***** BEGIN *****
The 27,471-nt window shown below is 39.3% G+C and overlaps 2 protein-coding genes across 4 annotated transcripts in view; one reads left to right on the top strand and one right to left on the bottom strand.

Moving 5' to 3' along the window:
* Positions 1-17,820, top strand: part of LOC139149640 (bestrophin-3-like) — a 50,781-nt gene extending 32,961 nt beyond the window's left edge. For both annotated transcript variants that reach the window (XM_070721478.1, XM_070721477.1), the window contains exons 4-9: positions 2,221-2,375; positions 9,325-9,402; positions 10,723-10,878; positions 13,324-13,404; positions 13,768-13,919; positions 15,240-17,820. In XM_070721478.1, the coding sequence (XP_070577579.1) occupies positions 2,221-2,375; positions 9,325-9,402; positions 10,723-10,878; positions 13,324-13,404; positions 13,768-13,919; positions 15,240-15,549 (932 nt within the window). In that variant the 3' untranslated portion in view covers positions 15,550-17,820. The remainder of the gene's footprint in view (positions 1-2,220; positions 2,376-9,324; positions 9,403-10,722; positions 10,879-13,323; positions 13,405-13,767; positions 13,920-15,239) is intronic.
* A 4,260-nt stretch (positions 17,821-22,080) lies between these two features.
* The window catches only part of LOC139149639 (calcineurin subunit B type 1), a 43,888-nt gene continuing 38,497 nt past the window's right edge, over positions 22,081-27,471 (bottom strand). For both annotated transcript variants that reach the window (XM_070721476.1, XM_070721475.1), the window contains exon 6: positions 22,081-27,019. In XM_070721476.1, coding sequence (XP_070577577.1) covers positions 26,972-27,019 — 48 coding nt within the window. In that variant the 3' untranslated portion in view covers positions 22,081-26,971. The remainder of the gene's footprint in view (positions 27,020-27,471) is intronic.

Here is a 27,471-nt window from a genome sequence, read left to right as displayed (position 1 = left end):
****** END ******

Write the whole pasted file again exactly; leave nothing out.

The 27,471-nt window shown below is 39.3% G+C and overlaps 2 protein-coding genes across 4 annotated transcripts in view; one reads left to right on the top strand and one right to left on the bottom strand.

Moving 5' to 3' along the window:
* Positions 1-17,820, top strand: part of LOC139149640 (bestrophin-3-like) — a 50,781-nt gene extending 32,961 nt beyond the window's left edge. For both annotated transcript variants that reach the window (XM_070721478.1, XM_070721477.1), the window contains exons 4-9: positions 2,221-2,375; positions 9,325-9,402; positions 10,723-10,878; positions 13,324-13,404; positions 13,768-13,919; positions 15,240-17,820. In XM_070721478.1, the coding sequence (XP_070577579.1) occupies positions 2,221-2,375; positions 9,325-9,402; positions 10,723-10,878; positions 13,324-13,404; positions 13,768-13,919; positions 15,240-15,549 (932 nt within the window). In that variant the 3' untranslated portion in view covers positions 15,550-17,820. The remainder of the gene's footprint in view (positions 1-2,220; positions 2,376-9,324; positions 9,403-10,722; positions 10,879-13,323; positions 13,405-13,767; positions 13,920-15,239) is intronic.
* A 4,260-nt stretch (positions 17,821-22,080) lies between these two features.
* The window catches only part of LOC139149639 (calcineurin subunit B type 1), a 43,888-nt gene continuing 38,497 nt past the window's right edge, over positions 22,081-27,471 (bottom strand). For both annotated transcript variants that reach the window (XM_070721476.1, XM_070721475.1), the window contains exon 6: positions 22,081-27,019. In XM_070721476.1, coding sequence (XP_070577577.1) covers positions 26,972-27,019 — 48 coding nt within the window. In that variant the 3' untranslated portion in view covers positions 22,081-26,971. The remainder of the gene's footprint in view (positions 27,020-27,471) is intronic.

Here is a 27,471-nt window from a genome sequence, read left to right as displayed (position 1 = left end):